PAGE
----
The world is sinking deeper into new disorder and violence because rival powers cannot resist the Thucydides Trap and keep repeating “strategic miscalculations” based on their will to power and desire for global dominion.
The problem with China, the Athens of our present case, that troubles the US as the Sparta of the moment is that, as Allison observes, “China wants to be China and accepted as such — not as an honorary member of the West.”
The problem with world powers, yesterday and today, seems to be that they cannot live with difference.
In fact, political, economic and cultural differences are quickly turned from competition to conflict, from opposition to total enmity. How to translate antagonism to agonism, and to move from being enemies to being respectful adversaries that can exist alongside each other in a conflictual, but shared world is a small lesson that seems to elude big powers whose ego-politics drives their geopolitics into a kind of militarised lunacy.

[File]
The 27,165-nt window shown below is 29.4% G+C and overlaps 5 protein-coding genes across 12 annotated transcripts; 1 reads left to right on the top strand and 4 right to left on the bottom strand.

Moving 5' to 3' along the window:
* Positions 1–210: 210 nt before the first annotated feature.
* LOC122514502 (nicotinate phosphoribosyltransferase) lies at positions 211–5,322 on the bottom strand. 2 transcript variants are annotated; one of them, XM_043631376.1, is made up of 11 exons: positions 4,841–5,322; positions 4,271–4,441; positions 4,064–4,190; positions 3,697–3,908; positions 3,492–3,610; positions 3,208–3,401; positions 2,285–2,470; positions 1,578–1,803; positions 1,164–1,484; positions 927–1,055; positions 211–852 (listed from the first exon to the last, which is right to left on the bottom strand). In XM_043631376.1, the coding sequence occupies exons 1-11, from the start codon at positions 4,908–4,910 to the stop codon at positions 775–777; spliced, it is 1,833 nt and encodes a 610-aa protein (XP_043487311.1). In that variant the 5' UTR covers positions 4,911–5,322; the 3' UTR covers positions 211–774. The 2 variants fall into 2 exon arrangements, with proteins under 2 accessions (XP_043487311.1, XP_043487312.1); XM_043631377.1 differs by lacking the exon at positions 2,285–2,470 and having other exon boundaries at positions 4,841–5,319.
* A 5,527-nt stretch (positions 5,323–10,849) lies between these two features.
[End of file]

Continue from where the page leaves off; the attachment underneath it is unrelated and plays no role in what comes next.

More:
Observing from Africa, one can hazard the view that big powers might be small and slow learners, after all. The death-drive of the superpowers is driven by the desire to force other countries, including other powers, to be “more like us” when they are formidably determined to be themselves.
To break out of the Thucydides Trap and avoid war, for instance, the US has to generate and sustain enough emotional stamina to live with the strong truth that China is a 5 000-year-old civilisation with close to 1.5 billion people and in its recent rise is only returning to glory and not coming from the blue sky.
And that the world has to be shared with China and other powers, and countries.
About the writer: Dr William Jethro Mpofu is a Zimbabwean-born researcher at the University of the Witwatersrand, Johannesburg, in South Africa.